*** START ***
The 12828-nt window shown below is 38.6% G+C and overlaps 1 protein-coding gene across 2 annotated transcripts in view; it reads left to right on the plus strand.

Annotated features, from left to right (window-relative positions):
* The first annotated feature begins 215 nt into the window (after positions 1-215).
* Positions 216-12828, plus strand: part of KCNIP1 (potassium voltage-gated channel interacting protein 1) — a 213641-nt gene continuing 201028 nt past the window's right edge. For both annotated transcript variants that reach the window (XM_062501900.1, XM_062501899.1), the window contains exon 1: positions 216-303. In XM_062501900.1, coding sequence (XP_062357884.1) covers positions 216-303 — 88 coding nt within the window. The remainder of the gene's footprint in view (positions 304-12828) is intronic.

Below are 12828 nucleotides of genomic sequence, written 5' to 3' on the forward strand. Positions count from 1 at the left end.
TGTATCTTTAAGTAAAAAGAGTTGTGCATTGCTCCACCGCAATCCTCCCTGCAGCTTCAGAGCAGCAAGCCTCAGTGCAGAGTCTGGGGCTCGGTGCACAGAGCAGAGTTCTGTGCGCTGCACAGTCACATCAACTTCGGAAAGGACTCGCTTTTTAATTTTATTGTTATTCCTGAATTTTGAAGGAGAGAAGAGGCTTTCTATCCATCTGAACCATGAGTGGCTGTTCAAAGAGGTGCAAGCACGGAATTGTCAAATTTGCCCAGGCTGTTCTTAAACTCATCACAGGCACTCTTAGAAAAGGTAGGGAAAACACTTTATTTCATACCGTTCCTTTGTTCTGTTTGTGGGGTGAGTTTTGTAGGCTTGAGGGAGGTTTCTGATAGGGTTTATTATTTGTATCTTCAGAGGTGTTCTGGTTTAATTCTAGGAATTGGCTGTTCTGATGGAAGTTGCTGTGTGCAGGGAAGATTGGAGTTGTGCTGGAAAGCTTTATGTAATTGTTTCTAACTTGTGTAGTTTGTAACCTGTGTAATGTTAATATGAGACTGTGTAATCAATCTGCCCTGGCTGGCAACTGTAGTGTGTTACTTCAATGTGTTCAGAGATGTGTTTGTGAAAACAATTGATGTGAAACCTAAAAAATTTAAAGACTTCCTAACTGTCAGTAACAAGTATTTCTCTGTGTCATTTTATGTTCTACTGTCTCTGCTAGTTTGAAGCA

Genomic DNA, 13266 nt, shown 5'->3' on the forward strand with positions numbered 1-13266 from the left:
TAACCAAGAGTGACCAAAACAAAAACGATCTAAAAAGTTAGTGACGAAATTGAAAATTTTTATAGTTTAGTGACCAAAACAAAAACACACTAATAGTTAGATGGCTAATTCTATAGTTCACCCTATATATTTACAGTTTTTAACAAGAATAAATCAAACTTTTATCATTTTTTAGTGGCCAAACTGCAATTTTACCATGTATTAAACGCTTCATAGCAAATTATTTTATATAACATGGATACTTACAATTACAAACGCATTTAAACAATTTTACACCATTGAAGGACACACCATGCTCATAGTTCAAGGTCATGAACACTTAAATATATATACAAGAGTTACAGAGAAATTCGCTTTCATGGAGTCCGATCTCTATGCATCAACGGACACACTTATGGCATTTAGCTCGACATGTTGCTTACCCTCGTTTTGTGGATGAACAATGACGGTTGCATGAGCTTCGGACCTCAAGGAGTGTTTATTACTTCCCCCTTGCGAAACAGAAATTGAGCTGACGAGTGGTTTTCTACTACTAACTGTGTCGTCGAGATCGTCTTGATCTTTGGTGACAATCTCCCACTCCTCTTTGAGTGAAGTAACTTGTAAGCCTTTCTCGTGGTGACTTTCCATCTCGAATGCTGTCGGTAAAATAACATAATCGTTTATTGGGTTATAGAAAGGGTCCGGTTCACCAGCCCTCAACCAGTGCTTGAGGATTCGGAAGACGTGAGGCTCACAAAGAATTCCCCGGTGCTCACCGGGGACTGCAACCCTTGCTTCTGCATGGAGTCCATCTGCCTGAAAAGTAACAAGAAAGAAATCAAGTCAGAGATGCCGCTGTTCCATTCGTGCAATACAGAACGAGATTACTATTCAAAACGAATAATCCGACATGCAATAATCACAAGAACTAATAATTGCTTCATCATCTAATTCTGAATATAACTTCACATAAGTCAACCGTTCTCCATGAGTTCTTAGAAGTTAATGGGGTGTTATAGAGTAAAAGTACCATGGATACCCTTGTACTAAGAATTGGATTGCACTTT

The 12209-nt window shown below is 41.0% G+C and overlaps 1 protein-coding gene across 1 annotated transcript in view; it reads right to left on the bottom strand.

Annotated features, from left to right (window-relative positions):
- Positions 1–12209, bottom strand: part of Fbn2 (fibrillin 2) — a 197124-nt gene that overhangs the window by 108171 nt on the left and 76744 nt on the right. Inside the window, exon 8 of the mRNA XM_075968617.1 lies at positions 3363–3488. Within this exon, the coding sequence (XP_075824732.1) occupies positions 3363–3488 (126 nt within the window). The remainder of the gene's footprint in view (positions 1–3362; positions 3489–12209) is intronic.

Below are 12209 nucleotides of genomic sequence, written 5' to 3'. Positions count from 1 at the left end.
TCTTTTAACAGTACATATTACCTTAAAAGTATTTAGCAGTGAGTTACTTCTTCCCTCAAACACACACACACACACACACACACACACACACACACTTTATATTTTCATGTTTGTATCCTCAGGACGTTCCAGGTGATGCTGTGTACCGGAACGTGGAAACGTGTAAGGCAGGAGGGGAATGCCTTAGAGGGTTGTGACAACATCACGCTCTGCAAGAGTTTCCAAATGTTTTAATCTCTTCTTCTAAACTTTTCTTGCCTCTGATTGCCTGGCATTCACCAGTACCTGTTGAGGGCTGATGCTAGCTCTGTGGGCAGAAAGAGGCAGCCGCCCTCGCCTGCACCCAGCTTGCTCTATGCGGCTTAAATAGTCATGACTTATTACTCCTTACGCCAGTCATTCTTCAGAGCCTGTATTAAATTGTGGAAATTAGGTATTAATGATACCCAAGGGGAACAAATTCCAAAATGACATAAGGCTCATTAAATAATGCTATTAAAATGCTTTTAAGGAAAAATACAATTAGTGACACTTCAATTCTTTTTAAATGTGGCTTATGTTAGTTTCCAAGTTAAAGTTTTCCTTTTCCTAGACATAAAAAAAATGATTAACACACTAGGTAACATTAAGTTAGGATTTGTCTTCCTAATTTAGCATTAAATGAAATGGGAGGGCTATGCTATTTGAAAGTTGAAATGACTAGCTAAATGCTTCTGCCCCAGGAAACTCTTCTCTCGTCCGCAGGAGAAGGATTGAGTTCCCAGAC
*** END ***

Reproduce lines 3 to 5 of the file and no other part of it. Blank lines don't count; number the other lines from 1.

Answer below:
* The first annotated feature begins 215 nt into the window (after positions 1-215).
* Positions 216-12828, plus strand: part of KCNIP1 (potassium voltage-gated channel interacting protein 1) — a 213641-nt gene continuing 201028 nt past the window's right edge. For both annotated transcript variants that reach the window (XM_062501900.1, XM_062501899.1), the window contains exon 1: positions 216-303. In XM_062501900.1, coding sequence (XP_062357884.1) covers positions 216-303 — 88 coding nt within the window. The remainder of the gene's footprint in view (positions 304-12828) is intronic.

Below are 12828 nucleotides of genomic sequence, written 5' to 3' on the forward strand. Positions count from 1 at the left end.